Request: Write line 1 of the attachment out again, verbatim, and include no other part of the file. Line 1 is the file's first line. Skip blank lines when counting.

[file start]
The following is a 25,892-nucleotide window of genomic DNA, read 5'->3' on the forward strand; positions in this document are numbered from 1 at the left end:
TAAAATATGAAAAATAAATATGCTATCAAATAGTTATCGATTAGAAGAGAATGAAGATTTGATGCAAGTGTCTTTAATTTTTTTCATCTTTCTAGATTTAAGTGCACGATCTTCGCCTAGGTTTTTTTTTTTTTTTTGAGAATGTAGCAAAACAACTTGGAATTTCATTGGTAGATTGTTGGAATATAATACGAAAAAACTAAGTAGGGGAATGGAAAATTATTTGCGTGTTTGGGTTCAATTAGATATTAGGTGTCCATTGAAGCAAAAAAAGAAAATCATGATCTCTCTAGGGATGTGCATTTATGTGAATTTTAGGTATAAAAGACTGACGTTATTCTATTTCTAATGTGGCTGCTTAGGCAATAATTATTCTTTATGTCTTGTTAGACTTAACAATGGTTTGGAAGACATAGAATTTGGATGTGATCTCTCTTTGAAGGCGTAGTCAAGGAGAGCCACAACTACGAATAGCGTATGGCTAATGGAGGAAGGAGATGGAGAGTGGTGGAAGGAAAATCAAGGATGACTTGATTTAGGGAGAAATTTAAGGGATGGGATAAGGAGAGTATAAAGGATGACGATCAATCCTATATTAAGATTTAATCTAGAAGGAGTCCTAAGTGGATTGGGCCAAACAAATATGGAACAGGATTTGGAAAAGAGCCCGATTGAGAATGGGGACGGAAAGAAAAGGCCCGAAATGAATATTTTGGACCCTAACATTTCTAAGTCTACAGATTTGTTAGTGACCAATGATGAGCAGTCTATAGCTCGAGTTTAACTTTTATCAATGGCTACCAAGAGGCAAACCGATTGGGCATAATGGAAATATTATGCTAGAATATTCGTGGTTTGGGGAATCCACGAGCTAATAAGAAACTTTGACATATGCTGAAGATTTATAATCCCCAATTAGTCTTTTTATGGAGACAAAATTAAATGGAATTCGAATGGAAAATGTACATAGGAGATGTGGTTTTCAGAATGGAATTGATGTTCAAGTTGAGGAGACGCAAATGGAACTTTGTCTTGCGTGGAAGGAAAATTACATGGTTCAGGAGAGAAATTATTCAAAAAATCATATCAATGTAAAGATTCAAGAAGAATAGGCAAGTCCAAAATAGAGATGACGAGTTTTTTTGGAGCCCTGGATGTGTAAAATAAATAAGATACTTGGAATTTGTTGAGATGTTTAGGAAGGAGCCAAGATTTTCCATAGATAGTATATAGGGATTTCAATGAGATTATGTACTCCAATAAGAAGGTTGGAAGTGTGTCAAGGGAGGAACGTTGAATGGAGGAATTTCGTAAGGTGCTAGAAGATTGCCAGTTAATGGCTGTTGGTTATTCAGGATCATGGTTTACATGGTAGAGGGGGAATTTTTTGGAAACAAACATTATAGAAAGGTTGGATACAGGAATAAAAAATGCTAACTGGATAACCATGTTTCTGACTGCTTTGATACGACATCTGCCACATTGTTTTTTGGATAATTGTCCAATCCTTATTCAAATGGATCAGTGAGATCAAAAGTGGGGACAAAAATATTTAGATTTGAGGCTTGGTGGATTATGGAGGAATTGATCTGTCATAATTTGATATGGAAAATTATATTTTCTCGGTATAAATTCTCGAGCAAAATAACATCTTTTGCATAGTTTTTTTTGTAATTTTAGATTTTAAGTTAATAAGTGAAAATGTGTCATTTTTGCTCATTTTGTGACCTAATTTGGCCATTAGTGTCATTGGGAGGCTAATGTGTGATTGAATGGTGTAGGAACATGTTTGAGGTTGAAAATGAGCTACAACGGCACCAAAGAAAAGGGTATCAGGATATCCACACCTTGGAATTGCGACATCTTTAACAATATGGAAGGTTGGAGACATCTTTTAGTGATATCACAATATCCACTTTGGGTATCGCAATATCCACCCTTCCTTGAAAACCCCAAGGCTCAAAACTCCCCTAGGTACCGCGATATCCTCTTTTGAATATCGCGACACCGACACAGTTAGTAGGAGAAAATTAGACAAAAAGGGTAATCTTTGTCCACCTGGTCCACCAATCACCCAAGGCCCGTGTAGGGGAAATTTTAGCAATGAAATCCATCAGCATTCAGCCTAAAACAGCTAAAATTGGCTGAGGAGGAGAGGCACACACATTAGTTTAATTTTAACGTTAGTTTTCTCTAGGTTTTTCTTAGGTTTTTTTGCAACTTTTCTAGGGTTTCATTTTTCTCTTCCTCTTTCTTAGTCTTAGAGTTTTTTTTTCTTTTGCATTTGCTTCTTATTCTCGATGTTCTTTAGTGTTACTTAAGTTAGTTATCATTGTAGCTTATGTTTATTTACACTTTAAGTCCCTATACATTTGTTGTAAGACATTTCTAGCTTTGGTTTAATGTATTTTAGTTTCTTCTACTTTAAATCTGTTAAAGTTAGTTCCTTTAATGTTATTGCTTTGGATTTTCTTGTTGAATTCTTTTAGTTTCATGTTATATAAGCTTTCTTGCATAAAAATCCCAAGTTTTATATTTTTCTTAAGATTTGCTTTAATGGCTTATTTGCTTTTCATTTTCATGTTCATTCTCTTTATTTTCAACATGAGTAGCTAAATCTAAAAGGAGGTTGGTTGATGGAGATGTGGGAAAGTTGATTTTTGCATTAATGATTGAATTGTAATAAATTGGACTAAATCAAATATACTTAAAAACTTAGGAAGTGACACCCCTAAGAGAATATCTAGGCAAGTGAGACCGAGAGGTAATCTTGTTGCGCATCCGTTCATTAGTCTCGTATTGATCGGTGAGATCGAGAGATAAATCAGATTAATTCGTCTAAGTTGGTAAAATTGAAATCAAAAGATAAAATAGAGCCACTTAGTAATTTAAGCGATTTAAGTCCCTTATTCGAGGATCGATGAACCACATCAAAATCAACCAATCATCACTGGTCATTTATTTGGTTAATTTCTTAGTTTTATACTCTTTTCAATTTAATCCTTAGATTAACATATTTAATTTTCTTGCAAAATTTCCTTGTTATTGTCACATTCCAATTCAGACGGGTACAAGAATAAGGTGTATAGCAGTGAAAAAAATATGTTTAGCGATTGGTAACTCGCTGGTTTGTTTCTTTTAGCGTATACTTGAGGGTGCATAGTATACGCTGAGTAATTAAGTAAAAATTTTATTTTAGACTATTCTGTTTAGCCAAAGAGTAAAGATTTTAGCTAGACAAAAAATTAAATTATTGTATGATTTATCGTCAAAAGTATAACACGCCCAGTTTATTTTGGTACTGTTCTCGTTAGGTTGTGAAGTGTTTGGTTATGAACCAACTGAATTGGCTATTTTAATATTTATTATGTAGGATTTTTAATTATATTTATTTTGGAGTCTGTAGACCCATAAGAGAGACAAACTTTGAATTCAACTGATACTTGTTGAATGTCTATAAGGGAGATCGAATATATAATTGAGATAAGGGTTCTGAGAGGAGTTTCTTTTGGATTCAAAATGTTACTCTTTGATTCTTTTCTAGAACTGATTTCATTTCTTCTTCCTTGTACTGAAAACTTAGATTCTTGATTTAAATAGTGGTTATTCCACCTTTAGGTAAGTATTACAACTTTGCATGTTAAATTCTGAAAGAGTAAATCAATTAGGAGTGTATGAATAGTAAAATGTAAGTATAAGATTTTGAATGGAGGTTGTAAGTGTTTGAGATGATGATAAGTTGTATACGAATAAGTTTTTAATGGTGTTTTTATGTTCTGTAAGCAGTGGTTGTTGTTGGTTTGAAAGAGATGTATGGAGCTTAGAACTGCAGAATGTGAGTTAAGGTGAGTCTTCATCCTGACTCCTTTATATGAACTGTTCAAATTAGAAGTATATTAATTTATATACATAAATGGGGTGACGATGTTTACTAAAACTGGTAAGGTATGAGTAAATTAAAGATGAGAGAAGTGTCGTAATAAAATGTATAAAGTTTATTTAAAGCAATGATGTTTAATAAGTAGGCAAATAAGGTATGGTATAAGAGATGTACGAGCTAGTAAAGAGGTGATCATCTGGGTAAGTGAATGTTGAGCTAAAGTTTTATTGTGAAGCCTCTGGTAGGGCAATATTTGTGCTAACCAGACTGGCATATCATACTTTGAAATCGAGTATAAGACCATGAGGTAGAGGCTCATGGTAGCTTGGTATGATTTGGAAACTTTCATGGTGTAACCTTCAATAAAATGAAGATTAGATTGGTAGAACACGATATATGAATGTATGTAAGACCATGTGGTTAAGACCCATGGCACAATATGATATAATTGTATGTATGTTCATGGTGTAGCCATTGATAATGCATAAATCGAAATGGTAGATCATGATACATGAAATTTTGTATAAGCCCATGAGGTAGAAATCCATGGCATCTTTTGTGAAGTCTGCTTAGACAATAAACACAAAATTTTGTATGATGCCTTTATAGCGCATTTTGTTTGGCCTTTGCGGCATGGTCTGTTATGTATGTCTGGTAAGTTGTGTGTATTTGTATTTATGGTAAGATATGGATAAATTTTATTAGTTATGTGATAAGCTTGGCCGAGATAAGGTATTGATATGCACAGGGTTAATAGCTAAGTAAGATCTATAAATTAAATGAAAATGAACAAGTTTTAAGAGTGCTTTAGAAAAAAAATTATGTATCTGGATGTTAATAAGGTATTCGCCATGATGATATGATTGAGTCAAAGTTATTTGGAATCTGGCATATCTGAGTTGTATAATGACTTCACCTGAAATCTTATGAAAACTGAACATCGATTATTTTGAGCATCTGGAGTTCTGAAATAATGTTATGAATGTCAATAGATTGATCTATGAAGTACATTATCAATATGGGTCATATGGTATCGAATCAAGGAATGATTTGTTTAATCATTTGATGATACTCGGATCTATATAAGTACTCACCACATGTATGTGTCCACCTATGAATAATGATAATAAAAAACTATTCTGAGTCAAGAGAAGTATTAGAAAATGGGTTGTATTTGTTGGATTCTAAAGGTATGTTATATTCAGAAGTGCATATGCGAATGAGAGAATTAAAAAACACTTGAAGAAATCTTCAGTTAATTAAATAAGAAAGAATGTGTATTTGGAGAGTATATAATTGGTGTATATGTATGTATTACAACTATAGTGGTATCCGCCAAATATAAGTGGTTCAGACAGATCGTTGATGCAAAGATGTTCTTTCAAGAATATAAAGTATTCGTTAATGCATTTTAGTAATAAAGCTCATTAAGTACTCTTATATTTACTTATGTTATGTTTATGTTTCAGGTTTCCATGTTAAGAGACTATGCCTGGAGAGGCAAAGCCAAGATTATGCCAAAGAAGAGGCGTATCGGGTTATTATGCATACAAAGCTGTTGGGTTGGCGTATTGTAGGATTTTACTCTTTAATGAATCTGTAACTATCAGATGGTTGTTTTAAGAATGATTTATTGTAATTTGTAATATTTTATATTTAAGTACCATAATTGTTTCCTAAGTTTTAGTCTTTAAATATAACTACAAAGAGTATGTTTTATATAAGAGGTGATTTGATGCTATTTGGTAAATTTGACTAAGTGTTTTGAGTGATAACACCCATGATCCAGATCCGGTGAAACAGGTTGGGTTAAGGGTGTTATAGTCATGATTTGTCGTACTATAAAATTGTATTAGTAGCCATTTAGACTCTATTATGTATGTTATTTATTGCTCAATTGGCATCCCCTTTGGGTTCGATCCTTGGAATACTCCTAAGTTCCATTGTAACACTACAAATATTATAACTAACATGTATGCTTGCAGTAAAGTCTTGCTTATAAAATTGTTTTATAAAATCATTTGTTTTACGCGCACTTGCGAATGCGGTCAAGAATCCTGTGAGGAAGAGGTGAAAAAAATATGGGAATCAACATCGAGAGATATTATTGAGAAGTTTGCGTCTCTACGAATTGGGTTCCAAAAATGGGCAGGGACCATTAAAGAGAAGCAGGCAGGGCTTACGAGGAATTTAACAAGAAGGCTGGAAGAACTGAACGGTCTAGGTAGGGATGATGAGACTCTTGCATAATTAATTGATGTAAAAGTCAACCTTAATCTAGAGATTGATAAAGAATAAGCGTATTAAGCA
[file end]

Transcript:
The following is a 25,892-nucleotide window of genomic DNA, read 5'->3' on the forward strand; positions in this document are numbered from 1 at the left end: